Fact Check

Was Navy Seaman Elgin Staples Saved by a Life Belt Made by His Mom?

The story of Elgin Staples and his mother, Vera Mueller-Staples, has wowed audiences since the 1940s.

Published Aug 27, 2021

 (Multiple Sources)
Image Via Multiple Sources
U.S. sailor Elgin Staples survived the 1942 sinking of the USS Astoria in a life belt that that his mother made.

In August 2021, many internet users were introduced to the incredible story behind the rescue of U.S. Navy Seaman Elgin Staples after the sinking of the USS Astoria during World War II via a viral Facebook post.

The Facebook page "Time To Go Home" wrote:


Elgin Staples and his mother

On August 9, 1942, Navy Signalman 3rd Class Elgin Staples was aboard USS Astoria (off the coast of Guadalcanal) when the ship was attacked by Japanese cruisers. The attack provoked devastating explosions. Wounded, and surrounded by water coming from every direction, Elgin quickly grabbed his inflatable rubber lifebelt and strapped it on. More than 200 crewmen died in the attack and sinking of USS Astoria, but thanks to his lifebelt, Elgin survived. He was later rescued by the destroyer USS Bagley. Shortly after, Elgin closely examined the lifebelt that had saved him, and was surprised to see that it had been manufactured in his hometown of Akron, Ohio, by the Firestone Tire and Rubber Company. He also noticed an inspector number on the label. When Elgin returned to Akron, he told his mom about that terrible night, and she informed him that while he was overseas, she had taken a wartime job at the Firestone plant. Stunned, Elgin quickly took out the lifebelt from his duffel bag and said: "Take a look at that mom, It was made right here in Akron, at your plant". After reading the label, she looked at Elgin with tears in her eyes, and said: "Son, I'm an inspector at Firestone. This is my inspector number". Without saying another word, mother and son fell into each other's arms.

This story, incredibly, is largely accurate. Staples was aboard the USS Astoria when it sank during the Battle of Savo Island, and he survived, in part, because of a life belt that was manufactured at the Firestone Tire and Rubber Company plant where his mother, Vera Mueller-Staples, worked. While it is very likely that Mueller-Staples had a hand in manufacturing the specific belt that saved her son's life, we have not been able to independently verify this.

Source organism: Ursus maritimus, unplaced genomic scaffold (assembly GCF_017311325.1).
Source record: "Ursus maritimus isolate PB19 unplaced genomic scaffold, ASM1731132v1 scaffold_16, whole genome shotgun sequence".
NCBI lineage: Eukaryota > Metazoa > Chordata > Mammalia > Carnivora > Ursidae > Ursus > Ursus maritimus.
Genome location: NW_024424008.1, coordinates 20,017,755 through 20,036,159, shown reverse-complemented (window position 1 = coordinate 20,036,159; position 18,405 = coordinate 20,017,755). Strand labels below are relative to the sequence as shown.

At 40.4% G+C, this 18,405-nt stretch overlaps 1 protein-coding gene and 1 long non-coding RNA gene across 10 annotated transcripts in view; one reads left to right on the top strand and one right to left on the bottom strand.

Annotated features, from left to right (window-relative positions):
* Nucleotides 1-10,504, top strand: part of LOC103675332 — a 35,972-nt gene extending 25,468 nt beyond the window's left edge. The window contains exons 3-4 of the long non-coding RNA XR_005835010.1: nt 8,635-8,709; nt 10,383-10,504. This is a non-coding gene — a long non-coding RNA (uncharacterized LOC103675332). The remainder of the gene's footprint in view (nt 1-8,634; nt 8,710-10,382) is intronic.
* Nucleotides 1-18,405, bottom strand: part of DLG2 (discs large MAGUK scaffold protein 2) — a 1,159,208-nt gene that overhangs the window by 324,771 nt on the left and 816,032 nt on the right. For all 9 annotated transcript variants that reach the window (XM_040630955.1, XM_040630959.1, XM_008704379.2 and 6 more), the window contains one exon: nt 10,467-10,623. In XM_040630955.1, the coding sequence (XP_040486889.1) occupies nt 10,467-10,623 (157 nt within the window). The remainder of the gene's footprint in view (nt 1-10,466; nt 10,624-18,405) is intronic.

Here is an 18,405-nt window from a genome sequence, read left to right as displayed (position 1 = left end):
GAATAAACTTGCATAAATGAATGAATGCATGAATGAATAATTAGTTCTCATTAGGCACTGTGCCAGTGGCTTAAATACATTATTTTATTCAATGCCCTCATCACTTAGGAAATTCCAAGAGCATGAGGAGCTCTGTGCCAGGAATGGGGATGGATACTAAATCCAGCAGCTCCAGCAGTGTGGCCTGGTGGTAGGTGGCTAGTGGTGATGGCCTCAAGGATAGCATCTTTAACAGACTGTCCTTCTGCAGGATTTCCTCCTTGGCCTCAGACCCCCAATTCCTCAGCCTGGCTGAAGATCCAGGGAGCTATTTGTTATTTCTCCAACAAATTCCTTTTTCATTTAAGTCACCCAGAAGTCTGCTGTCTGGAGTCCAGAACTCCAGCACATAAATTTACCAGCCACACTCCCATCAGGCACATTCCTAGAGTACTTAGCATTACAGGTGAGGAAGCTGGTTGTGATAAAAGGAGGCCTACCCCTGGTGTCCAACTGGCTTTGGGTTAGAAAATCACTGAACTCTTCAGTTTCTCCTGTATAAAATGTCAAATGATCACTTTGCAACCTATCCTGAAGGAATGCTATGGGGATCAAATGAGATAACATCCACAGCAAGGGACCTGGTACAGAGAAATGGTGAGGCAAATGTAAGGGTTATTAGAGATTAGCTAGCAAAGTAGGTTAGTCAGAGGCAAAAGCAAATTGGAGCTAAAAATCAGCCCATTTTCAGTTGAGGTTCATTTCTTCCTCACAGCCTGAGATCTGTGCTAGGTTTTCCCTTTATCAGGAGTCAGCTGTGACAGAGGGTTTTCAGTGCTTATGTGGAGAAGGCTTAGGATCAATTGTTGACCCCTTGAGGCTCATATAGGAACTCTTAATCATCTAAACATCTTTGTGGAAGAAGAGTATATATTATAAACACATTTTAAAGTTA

Staples was truly aboard the U.S.S. Astoria when it was struck by torpedoes and sank during the Battle of Savo Island. More than 200 Navy men went down with the ship, but Staples survived, thanks in part to his life belt and the careful aim of his countrymen.

Staples was quoted in an October 1942 news article from the United Press:

"There was a ship nearby, and I thought she was an enemy ship. She kept shooting all around us. She turned her searchlight full on me, and boy, I was scared to death. I thought sure they'd pick me off. It wasn't until later I learned she was a friendly ship and was shooting the sharks away from us."

The life belt Staples wore while he awaited rescue was truly made in the plant where his mother worked. However, the earliest versions of this story did not say that Mueller-Staples had a personal hand in the life belt's manufacture. In fact, in October 1942, Mueller-Staples herself said that there was a "one in three" chance that she personally inspected the belt.

The United Press reported:

Elgin (Chick) Staples, 19-year-old signalman for the Navy who has seen so much battle action that he talks about sudden death as casually as a sandlot baseball game back home in Akron, Ohio, said today his mother may have saved his life.

When Staples was blown off his ship, the U.S.S. Astoria, one of the three American cruisers sunk in the Solomon Islands fighting, he inflated a lifebelt which may have been inspected by his mother who is employed in an Akron rubber plant.